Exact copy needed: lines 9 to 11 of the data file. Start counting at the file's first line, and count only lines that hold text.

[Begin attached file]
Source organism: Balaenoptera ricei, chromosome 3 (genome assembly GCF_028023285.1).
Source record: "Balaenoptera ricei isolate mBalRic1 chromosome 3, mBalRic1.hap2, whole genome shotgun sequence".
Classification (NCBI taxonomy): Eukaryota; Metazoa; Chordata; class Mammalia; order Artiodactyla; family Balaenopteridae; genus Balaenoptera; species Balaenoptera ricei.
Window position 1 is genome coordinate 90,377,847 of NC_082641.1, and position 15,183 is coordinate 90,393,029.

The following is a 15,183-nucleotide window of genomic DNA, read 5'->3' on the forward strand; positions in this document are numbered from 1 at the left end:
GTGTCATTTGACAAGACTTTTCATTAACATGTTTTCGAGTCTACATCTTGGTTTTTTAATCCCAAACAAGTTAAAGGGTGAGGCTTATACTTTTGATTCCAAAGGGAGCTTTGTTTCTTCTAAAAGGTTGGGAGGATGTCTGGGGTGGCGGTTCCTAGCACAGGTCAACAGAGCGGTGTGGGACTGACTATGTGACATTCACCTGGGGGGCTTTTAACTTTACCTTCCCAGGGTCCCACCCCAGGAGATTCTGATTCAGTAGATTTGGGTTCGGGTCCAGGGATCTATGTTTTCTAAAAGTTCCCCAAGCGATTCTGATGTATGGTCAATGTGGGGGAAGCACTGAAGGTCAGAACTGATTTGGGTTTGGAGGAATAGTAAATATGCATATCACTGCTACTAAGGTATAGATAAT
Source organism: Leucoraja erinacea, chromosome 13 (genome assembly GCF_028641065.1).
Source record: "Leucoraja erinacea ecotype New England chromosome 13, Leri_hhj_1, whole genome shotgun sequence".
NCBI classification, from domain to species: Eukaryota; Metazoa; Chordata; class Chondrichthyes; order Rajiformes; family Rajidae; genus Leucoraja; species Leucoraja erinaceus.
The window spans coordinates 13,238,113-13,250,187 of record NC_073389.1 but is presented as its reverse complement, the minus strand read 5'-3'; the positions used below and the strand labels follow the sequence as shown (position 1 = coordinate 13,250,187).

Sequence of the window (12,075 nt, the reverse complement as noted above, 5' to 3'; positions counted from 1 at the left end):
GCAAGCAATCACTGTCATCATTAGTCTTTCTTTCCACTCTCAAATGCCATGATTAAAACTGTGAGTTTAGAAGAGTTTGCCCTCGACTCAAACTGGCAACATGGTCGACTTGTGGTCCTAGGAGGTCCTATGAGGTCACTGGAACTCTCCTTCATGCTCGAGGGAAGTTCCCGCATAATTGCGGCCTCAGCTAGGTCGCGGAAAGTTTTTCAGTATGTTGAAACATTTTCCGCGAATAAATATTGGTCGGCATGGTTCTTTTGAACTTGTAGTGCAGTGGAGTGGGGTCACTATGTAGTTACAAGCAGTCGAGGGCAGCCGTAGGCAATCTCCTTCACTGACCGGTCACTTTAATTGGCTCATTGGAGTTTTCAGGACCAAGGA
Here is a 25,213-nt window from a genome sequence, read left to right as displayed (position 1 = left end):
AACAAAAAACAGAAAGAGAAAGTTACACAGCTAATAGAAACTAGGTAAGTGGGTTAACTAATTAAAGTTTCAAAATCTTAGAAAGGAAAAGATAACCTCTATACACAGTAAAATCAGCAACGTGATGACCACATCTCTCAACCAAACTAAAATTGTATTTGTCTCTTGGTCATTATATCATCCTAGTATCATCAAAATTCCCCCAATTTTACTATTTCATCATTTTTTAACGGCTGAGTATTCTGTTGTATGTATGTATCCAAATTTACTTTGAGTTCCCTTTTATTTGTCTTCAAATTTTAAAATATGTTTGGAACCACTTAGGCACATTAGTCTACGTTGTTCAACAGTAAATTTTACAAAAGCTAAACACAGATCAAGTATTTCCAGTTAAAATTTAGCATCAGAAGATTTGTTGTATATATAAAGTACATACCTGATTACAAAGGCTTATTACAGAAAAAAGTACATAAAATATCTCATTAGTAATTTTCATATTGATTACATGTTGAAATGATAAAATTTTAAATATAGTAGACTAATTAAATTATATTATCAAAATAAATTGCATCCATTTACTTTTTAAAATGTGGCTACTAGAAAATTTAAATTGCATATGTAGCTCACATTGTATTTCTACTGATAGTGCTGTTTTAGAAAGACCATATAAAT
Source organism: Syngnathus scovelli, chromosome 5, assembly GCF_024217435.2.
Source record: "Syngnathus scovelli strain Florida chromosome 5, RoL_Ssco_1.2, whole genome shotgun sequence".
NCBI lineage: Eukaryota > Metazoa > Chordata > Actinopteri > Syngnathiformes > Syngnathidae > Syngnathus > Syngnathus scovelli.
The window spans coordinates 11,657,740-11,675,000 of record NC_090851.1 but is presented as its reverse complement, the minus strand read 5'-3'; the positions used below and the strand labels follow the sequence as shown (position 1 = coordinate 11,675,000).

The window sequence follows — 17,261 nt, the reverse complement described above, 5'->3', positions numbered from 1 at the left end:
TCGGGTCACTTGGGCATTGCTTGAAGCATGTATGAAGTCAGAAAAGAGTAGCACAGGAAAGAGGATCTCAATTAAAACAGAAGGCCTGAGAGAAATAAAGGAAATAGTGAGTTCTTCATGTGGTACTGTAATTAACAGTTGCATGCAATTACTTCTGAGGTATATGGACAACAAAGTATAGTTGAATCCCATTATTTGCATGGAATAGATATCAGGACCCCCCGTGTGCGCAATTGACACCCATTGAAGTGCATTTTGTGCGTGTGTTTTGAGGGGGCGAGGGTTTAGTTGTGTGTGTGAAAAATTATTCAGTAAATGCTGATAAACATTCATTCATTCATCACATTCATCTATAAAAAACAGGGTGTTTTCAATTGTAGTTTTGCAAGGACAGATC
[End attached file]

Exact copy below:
NCBI classification, from domain to species: Eukaryota; Metazoa; Chordata; class Chondrichthyes; order Rajiformes; family Rajidae; genus Leucoraja; species Leucoraja erinaceus.
The window spans coordinates 13,238,113-13,250,187 of record NC_073389.1 but is presented as its reverse complement, the minus strand read 5'-3'; the positions used below and the strand labels follow the sequence as shown (position 1 = coordinate 13,250,187).

Sequence of the window (12,075 nt, the reverse complement as noted above, 5' to 3'; positions counted from 1 at the left end):